During a visit to Costa Rica, it’s part of the tradition to go ziplining. So with the crew of Rich Coast Diving, where I’m doing my internship to become a divemaster, we headed for Diamante, an eco-park with a wide network of ziplines.
The Diamante park is in Playa Matapalo, about 30 minutes away from Liberia, in the Guanacaste province. Follow the directions to Playas del Coco, till you see the signs leading you smoothly to Diamante. There is plenty of parking space. The team of Diamante also provides shuttles to hotels in a wide area.
Since I do my divemaster internship with Rich Coast Diving in Playas Del Coco, this was a very short ride for us.
For most tourists in Costa Rica, Ziplining is part of their program. So I was happy to see what all the hype is about. The park opens at 9 am these months, so we had made our reservations to start at that time. After paying our fees and signing the waiver (on a tablet!), a harness was fitted on us. We received a helmet and a set of gloves. After a briefing about what waited for us, and how to use the equipment, we were on our way to the first of the lines.
The first line is what they call a short one. Still, pretty longer than the lines I used to ride as a boy scout, and over a way deeper valley than I imagined. But we take the crew’s word for it that this is just “to see how it feels”. Pretty smooth ride, over a nice valley. Confidence built in the system, and so when we arrived at the other side, the team was ready for the real deal!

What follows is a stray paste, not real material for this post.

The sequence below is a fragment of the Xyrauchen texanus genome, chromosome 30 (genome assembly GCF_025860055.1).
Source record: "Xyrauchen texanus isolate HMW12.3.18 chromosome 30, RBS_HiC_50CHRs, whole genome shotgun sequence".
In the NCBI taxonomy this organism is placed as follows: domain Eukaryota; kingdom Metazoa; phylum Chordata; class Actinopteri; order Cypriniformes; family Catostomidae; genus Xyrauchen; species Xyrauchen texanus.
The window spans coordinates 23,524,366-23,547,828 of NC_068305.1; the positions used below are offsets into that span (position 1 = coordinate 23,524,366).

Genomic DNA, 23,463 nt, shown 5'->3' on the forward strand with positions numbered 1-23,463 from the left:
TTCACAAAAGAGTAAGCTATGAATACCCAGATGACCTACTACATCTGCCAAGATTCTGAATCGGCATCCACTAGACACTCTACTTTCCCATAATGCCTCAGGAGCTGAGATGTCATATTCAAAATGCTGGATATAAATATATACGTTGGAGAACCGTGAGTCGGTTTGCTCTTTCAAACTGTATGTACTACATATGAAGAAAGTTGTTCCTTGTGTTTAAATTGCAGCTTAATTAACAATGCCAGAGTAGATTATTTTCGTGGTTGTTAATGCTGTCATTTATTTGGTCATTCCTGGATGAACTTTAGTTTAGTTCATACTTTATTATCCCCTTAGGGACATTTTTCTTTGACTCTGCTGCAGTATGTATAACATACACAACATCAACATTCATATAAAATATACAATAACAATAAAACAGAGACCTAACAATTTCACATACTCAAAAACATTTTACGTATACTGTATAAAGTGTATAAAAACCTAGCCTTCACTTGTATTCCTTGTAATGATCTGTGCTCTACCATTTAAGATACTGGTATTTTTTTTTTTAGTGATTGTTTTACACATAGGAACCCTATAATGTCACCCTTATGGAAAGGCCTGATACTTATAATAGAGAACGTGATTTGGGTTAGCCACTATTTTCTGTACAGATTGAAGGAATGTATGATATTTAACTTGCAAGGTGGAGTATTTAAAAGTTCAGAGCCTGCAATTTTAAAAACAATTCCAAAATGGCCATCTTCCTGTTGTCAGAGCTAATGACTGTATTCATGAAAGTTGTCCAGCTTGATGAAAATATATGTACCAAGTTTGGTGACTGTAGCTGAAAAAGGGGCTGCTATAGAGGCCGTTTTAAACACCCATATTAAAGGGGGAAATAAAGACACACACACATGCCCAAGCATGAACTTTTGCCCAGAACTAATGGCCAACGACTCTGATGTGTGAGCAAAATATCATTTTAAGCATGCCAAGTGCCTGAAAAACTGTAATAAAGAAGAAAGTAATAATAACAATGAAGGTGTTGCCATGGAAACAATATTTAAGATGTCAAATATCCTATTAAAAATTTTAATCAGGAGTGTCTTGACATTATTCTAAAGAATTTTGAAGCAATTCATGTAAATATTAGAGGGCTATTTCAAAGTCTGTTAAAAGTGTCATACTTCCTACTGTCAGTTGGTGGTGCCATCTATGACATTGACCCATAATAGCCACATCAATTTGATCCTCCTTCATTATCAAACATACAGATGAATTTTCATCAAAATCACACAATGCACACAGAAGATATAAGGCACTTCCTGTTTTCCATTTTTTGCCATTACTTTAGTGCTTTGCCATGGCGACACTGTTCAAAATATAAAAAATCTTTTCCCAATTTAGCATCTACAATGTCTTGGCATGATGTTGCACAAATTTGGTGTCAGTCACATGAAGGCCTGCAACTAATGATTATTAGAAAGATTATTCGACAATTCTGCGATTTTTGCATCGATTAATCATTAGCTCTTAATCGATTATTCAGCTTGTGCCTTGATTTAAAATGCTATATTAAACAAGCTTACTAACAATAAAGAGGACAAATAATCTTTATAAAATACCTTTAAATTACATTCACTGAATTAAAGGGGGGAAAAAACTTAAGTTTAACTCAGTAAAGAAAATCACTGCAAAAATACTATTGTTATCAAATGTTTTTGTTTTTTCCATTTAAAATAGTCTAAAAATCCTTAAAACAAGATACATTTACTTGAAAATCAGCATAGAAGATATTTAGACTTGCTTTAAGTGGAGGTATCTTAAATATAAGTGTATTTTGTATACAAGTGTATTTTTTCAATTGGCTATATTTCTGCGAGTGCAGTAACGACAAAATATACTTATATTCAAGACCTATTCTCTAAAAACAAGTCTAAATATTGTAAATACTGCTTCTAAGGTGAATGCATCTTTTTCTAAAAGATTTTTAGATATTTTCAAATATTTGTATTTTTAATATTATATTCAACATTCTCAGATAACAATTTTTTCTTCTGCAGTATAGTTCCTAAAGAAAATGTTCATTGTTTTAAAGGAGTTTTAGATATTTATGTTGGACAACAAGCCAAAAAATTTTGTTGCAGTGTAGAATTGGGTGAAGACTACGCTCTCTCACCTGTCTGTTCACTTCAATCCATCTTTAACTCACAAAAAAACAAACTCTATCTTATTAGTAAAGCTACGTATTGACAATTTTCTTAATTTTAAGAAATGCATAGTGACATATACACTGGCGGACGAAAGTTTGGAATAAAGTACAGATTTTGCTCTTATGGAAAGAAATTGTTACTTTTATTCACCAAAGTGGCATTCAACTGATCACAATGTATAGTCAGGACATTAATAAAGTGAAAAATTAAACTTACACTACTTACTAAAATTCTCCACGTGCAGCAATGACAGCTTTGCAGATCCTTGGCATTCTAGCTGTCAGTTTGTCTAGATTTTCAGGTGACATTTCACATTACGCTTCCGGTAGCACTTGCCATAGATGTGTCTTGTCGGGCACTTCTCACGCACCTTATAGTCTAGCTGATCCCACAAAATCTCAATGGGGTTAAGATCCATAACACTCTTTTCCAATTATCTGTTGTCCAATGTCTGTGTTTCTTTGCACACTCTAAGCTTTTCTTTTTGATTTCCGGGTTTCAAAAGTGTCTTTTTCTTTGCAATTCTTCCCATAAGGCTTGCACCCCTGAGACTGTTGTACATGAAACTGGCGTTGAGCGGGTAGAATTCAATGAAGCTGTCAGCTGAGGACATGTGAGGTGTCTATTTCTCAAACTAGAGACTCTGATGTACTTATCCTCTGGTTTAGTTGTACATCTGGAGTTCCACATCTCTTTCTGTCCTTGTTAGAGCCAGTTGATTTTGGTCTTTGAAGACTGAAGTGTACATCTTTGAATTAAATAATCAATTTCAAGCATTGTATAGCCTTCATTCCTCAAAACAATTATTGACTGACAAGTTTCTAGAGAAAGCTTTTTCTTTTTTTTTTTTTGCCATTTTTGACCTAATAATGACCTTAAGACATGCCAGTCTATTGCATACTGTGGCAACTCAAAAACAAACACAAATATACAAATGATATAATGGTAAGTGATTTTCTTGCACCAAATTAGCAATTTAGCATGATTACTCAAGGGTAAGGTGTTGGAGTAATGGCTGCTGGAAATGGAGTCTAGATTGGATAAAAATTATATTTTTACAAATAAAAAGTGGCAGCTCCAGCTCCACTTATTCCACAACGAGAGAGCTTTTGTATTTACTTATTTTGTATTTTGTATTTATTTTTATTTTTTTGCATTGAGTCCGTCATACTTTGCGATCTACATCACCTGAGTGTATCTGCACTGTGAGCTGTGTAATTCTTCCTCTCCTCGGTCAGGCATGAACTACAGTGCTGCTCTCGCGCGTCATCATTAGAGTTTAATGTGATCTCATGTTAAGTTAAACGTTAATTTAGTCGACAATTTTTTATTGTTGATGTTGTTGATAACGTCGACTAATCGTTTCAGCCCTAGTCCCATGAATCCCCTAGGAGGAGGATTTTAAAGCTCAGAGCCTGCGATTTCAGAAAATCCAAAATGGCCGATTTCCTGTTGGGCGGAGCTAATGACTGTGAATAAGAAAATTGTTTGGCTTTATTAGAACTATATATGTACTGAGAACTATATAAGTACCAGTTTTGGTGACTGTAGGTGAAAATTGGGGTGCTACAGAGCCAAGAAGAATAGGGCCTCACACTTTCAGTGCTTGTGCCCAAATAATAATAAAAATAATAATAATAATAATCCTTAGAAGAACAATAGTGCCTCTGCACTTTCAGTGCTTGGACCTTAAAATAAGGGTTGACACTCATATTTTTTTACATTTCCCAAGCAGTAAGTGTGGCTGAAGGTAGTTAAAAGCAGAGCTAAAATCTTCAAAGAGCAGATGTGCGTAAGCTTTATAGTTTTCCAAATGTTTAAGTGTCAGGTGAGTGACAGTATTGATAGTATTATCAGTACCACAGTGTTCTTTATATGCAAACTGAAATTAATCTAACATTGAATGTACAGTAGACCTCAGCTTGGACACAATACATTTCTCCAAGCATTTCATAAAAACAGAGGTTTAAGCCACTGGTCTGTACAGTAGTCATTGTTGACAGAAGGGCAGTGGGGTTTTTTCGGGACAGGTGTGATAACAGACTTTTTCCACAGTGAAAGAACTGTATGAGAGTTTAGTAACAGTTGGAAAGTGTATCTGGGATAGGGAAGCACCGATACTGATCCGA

The longest line of the trajectory is a superman line. Over a mile long, with the valley really deep below. The crossing takes about a minute. Here you get strapped in into a kind of bag, that hangs under the line. That makes you go head first on this line.
When you arrive at the endpoint of the superman, you immediately step onto the next line, which brings you further alongside the track. Two more lines and you reach a climbing tower, where a death drop awaits. Not as thrilling as it could be, but the park is building a higher tower to make sure in next season this becomes a sensation for the stomach as well.
At the end of the ziplines, there is a Tarzan Swing. Falling of the tower, and showing off how well one has learned from the monkeys here in Costa Rica.
We made a stroll in the Botanical Garden and had a nice buffet lunch here. All in all a great day. I had however one major concern when I learned that with the building of the new tower, a kind of zoo would be built to host Costa Rica animals, including Pumas. I really don’t believe the world needs another place where we have animals in cages, so I hope the owners of this great park understand that we believe in something being “ECO” without having wild animals in small cages. The park is a great attraction without them.
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Koen Blanquart is a strategy consultant, journalist, and author.
Wanderlust is one of his driving factors, and he shares his travels here on Boarding Today. Koen is also the skipper of SV Bagabonda, a sailing vessel making a slow circumvention of the globe..
Koen recently published a book on how to manage a remote team: The Suitcase Office.